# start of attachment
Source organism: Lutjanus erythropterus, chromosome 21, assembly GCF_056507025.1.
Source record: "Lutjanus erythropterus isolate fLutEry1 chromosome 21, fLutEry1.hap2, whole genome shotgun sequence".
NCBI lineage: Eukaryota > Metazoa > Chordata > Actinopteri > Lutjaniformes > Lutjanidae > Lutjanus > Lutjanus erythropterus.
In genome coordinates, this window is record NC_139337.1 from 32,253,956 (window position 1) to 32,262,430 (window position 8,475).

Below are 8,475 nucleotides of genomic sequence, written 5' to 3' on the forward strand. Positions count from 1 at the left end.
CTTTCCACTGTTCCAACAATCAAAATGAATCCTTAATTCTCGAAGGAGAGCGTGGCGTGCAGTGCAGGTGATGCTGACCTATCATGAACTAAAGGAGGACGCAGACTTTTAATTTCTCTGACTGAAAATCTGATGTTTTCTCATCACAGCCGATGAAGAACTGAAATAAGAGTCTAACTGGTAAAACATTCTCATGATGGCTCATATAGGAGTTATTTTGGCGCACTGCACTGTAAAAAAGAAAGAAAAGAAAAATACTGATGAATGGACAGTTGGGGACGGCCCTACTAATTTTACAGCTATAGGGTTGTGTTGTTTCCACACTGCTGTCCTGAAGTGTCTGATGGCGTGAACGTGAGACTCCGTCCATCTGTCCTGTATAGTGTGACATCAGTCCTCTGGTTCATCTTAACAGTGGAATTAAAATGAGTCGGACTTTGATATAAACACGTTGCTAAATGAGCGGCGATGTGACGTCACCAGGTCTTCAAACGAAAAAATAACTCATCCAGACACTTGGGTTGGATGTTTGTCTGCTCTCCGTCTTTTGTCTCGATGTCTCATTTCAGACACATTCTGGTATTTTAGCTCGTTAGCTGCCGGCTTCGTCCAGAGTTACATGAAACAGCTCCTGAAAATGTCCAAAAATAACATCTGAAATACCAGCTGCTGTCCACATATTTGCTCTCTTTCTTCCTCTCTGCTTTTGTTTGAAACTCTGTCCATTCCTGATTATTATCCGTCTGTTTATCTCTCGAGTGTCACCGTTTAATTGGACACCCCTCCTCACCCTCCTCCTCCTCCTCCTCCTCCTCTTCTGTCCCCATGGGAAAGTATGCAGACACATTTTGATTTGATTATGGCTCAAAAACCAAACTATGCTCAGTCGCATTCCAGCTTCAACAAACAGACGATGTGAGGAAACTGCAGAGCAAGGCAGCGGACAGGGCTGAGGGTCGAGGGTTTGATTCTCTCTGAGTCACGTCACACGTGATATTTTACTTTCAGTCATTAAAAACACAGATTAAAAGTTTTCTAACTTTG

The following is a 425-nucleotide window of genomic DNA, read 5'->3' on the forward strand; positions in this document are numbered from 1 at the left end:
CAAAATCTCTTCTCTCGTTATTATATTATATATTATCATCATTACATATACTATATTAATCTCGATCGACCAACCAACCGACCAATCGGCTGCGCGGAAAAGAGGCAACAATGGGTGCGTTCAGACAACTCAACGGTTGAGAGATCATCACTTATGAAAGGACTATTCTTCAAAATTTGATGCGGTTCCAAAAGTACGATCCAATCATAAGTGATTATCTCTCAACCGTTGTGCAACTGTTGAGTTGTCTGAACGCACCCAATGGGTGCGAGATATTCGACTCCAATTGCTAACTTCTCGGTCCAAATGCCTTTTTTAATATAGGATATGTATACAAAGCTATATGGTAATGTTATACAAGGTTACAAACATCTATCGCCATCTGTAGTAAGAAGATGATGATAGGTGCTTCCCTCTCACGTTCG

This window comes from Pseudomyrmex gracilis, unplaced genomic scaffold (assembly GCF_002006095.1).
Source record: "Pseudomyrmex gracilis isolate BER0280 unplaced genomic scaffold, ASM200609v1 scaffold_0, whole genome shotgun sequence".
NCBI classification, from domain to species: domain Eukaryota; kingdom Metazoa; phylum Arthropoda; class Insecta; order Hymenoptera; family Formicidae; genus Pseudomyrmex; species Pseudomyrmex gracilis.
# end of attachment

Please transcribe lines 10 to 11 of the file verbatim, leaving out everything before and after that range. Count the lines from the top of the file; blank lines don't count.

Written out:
Source record: "Pseudomyrmex gracilis isolate BER0280 unplaced genomic scaffold, ASM200609v1 scaffold_0, whole genome shotgun sequence".
NCBI classification, from domain to species: domain Eukaryota; kingdom Metazoa; phylum Arthropoda; class Insecta; order Hymenoptera; family Formicidae; genus Pseudomyrmex; species Pseudomyrmex gracilis.